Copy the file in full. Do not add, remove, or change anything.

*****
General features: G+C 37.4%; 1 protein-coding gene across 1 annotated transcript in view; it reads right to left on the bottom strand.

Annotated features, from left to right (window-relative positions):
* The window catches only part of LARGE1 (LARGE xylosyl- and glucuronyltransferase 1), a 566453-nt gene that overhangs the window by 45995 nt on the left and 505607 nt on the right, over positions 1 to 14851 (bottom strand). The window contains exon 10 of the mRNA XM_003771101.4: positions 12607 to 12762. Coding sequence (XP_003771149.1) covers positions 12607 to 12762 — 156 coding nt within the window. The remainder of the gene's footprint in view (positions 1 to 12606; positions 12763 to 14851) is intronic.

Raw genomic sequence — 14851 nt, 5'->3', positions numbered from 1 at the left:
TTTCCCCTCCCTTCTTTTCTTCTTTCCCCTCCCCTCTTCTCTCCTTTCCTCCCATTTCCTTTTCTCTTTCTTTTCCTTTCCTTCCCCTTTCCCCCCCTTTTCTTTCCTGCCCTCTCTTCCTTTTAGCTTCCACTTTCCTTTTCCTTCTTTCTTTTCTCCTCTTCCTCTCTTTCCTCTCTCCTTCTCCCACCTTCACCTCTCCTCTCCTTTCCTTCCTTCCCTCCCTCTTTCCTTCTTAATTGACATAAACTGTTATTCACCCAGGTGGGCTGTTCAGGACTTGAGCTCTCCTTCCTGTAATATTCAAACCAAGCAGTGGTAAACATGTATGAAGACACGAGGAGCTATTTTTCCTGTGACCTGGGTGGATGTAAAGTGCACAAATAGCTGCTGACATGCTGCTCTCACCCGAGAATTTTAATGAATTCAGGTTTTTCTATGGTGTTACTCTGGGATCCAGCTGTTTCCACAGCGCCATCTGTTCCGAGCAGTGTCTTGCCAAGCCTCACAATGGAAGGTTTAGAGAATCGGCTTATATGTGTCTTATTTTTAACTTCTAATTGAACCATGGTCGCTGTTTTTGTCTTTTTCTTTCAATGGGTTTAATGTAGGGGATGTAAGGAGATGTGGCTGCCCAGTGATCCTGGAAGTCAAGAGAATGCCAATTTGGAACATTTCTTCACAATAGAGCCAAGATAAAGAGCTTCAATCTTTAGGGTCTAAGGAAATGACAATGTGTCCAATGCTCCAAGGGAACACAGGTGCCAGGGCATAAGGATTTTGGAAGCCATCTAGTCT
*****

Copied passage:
General features: G+C 37.4%; 1 protein-coding gene across 1 annotated transcript in view; it reads right to left on the bottom strand.

Annotated features, from left to right (window-relative positions):
* The window catches only part of LARGE1 (LARGE xylosyl- and glucuronyltransferase 1), a 566453-nt gene that overhangs the window by 45995 nt on the left and 505607 nt on the right, over positions 1 to 14851 (bottom strand). The window contains exon 10 of the mRNA XM_003771101.4: positions 12607 to 12762. Coding sequence (XP_003771149.1) covers positions 12607 to 12762 — 156 coding nt within the window. The remainder of the gene's footprint in view (positions 1 to 12606; positions 12763 to 14851) is intronic.

Raw genomic sequence — 14851 nt, 5'->3', positions numbered from 1 at the left:
TTTCCCCTCCCTTCTTTTCTTCTTTCCCCTCCCCTCTTCTCTCCTTTCCTCCCATTTCCTTTTCTCTTTCTTTTCCTTTCCTTCCCCTTTCCCCCCCTTTTCTTTCCTGCCCTCTCTTCCTTTTAGCTTCCACTTTCCTTTTCCTTCTTTCTTTTCTCCTCTTCCTCTCTTTCCTCTCTCCTTCTCCCACCTTCACCTCTCCTCTCCTTTCCTTCCTTCCCTCCCTCTTTCCTTCTTAATTGACATAAACTGTTATTCACCCAGGTGGGCTGTTCAGGACTTGAGCTCTCCTTCCTGTAATATTCAAACCAAGCAGTGGTAAACATGTATGAAGACACGAGGAGCTATTTTTCCTGTGACCTGGGTGGATGTAAAGTGCACAAATAGCTGCTGACATGCTGCTCTCACCCGAGAATTTTAATGAATTCAGGTTTTTCTATGGTGTTACTCTGGGATCCAGCTGTTTCCACAGCGCCATCTGTTCCGAGCAGTGTCTTGCCAAGCCTCACAATGGAAGGTTTAGAGAATCGGCTTATATGTGTCTTATTTTTAACTTCTAATTGAACCATGGTCGCTGTTTTTGTCTTTTTCTTTCAATGGGTTTAATGTAGGGGATGTAAGGAGATGTGGCTGCCCAGTGATCCTGGAAGTCAAGAGAATGCCAATTTGGAACATTTCTTCACAATAGAGCCAAGATAAAGAGCTTCAATCTTTAGGGTCTAAGGAAATGACAATGTGTCCAATGCTCCAAGGGAACACAGGTGCCAGGGCATAAGGATTTTGGAAGCCATCTAGTCT